Switch to a thick top Truncheon Waggler keeps Dave Harrell on top of the league
We follow Dave through the latest River Severn Float Champs match – and he has a result!
YOU may recall that on the last River Severn Float Champs match I landed two late barbel that kept up my challenge for the title.
Those two fish, both taken in the last half-an-hour, boosted my score from around 5lb to 16-12-0 to give me third place in the match.
The fifth and penultimate round saw me draw peg 77, a much shallower swim on the Winterdyne section, just a short walk below the car park.
With the river back to 0.75m it was a draw I really fancied, despite it not having produced much in the series so far.
Like most of the competitors I had plenty of room, which is important on fast-flowing rivers as loosefeed carries a long way and fish need a good length of space between you and the next man to stay settled and hopefully feeding. The peg 78 swim was a good 50 yards below me, so I could fish my own match and feed the swim exactly how I wanted to.
After surveying the swim for a few minutes, I decided to keep things really simple as I felt that was the best way to go about it. It’s easy to overcomplicate swims like this one, so I set up just two rods – both Daiwa Tournament RS 13F models – with TDR 2508 reels loaded with 4lb (0.16mm) Pro Float line. This set-up would allow me to use hooklengths from 0.12mm to 0.16mm and hooks from size 18 up to 12 if required.
I carefully plumbed the depth to find about 4ft of water up to the middle. This would be as far as I would fish, as I wouldn’t be able to loosefeed any further.
On the one rod I set up a DH 4No4 Dome Top Lignum Stick with strung-out No4s and No6s, while on the other I opted for a DH No.1 (Thin) Speci Waggler with just four No6 shot down the line.
Starting hooklength was 0.12mm Pro Rig line tied to a size 18 medium wire hook. I felt this was right for roach and dace, and would also give me a good chance with any chub I might hook. If I hooked a barbel I’d also have a fair chance of landing it, as the riverbed here is pretty snag-free.
I started off by feeding 10 to 20 maggots every cast but the first hour was poor, with only the odd small roach and dace taking my single or double maggot. I was honestly expecting much more, and the longer I fished the swim, the more I felt certain that I would catch chub as the match went on.
“A big barbel – and I played it really carefully to ensure that I landed it”
With just over half-an-hour gone, I hooked into something big about 20 yards down the swim. I was hoping it was a chub, but as the line tightened and the fish started to swim in the opposite direction I soon realised that I was attached to a big barbel. I hadn’t got much bargaining power in terms of line strength but I was prepared for a lengthy battle, as I wasn’t catching much and I had plenty of time left.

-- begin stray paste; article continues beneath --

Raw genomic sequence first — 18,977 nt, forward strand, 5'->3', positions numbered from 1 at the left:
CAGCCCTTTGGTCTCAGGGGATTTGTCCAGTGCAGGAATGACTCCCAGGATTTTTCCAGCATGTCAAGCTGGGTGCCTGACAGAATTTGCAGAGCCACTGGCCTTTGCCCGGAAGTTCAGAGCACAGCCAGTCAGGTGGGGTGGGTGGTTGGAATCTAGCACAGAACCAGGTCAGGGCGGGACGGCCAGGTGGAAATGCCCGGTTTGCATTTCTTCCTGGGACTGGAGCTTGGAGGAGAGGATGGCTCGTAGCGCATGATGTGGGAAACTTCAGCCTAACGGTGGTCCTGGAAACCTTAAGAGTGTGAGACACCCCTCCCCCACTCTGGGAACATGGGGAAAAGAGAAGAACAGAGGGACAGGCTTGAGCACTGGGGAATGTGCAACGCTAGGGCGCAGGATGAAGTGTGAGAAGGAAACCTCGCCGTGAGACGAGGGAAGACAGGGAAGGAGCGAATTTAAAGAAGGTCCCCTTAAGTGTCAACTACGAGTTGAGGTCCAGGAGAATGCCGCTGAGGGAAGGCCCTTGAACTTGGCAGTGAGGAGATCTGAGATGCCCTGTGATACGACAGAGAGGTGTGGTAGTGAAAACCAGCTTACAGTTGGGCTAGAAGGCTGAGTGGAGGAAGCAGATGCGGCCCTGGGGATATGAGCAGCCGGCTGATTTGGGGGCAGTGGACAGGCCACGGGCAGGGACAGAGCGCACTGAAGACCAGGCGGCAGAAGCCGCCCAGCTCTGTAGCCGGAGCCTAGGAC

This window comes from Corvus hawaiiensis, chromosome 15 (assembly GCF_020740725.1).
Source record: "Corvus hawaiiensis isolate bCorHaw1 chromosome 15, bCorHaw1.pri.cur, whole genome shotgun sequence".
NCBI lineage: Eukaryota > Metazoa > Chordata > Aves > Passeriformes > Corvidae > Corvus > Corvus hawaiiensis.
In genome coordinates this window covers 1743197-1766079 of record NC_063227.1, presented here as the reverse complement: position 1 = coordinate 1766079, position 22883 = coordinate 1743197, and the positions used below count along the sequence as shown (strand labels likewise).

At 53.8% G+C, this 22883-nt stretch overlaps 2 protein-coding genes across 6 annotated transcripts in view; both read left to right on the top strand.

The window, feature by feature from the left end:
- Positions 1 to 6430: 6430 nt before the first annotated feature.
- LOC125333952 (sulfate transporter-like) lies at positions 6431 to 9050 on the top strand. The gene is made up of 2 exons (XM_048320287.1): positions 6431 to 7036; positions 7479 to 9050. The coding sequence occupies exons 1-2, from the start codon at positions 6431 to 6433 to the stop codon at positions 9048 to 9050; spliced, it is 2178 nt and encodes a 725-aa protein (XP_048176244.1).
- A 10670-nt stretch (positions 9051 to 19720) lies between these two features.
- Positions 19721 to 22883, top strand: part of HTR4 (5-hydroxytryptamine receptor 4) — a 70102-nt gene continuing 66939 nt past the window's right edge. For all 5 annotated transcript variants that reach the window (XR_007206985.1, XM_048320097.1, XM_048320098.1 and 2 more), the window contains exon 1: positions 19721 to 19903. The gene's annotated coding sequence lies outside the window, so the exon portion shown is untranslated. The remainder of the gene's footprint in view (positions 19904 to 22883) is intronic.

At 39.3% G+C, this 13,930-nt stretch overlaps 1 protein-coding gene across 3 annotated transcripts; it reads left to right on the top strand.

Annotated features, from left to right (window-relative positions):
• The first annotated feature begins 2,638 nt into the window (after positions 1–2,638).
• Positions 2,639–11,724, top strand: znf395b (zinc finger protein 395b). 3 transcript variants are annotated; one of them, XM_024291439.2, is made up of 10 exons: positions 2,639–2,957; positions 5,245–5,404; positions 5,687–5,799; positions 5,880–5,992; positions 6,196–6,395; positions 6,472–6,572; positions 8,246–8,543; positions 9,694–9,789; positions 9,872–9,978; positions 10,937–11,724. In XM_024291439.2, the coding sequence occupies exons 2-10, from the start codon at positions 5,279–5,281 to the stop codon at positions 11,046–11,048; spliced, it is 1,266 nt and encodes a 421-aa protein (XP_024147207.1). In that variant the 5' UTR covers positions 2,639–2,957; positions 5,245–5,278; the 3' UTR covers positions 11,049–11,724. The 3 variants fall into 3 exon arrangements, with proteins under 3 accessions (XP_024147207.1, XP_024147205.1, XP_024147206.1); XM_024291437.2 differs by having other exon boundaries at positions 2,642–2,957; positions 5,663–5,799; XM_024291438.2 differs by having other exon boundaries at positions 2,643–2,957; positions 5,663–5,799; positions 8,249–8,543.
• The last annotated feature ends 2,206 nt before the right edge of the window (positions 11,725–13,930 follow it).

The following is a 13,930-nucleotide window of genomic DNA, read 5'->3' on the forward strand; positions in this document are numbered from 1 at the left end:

After a 15-minute run around, the fish was close to the far bank when we parted company. I felt gutted –that one fish, which felt at least 6lb to 8lb, would have given me a lot of breathing space. As it was, I was back to a few small fish!
I scaled my terminal tackle up to 0.14mm Pro Rig line tied to a medium wire size 16 hook with two big maggots on board and decided to stay on this for a while in pursuit of better fish.
The float was changed to a DH 5AAA No.1 Truncheon Waggler to give me more buoyancy up top and allow me to drag the hookbait along the bottom more.
I was rewarded after 90 minutes with a 2lb 8oz chub, which was a much-needed fish as I still wasn’t getting many roach or dace. Sadly, no more bites followed and with three-and-a-half hours gone, despite a change back down on hooklength, I still couldn’t catch.
I decided that I had to go for it and try to catch a barbel. I also needed to ensure that I landed it if I did hook one. The hooklength was changed again, this time to 0.16mm and a size 12 with three big maggots as hookbait.
I also changed the float to a DH 4SSG No.2 Truncheon Waggler and left this undershotted in order to reverse-drag the bait hard along the bottom to slow it down.
I’d love to report that the change brought me fish after fish, but it didn’t, and bites were still at a premium. With just 45 minutes to go I was almost at the point of thinking this would definitely be the match that I had to drop (everyone’s worst result is dropped at the end) when the float shot under and I found myself attached to a real pressure fish!
Clearly a big barbel was at the other end of the line and I played it really carefully to ensure that I landed it. Fifteen minutes later, I put the net under a great looking fish between 7lb and 8lb.
At that point in the match it was a real bonus and I was so glad that I’d changed my rig over. I don’t think I’d have caught that fish without the float change and a lighter hooklength might well have resulted in another disaster!
More than half the field had double figures at this latest Severn Float Championship match. Top weight fell to Mark Blackburn with 25-11-0 and 10-2-0 was needed for 23rd place.
With everyone dropping their worst results after the last match, there will be a lot of movement at the top when the final scores are tallied up.
With just the one match to go, I’m lying in pole position, which I’m delighted about. I’m not taking anything for granted, though, and the final match draw is going to be so important!
MATCH RESULT: 1 Mark Blackburn (peg GM2) 25-11-0; 2 Dave Hollands (peg 4) 22-6-0; 3 Tom Scholey (peg 21) 22-5-0; 4 Tony Moreton 20-5-0 (peg 66) 20-5-0; 5 Simon Christian (peg 86) 18-14-0; 6 David Roberts (peg 32) 18-4-0.
LEAGUE TO DATE (ONE MATCH REMAINING):
1 Dave Harrell, 230 pts; 2 Steve Pierpoint, 218; 3 Jordan Holloway, 202; 4 Simon Christian, 200; 5 Jim Wilson, 195; 6 Brian Rigby, 191; 7 Jim Wiltshire, 189; 8t Chris Jones, 185; jt9 Pete Edwards and Pete Morris, both 180.
From zero to hero, thanks to this late barbel.
A 4SSG No.2 Truncheon Waggler got me the result I wanted.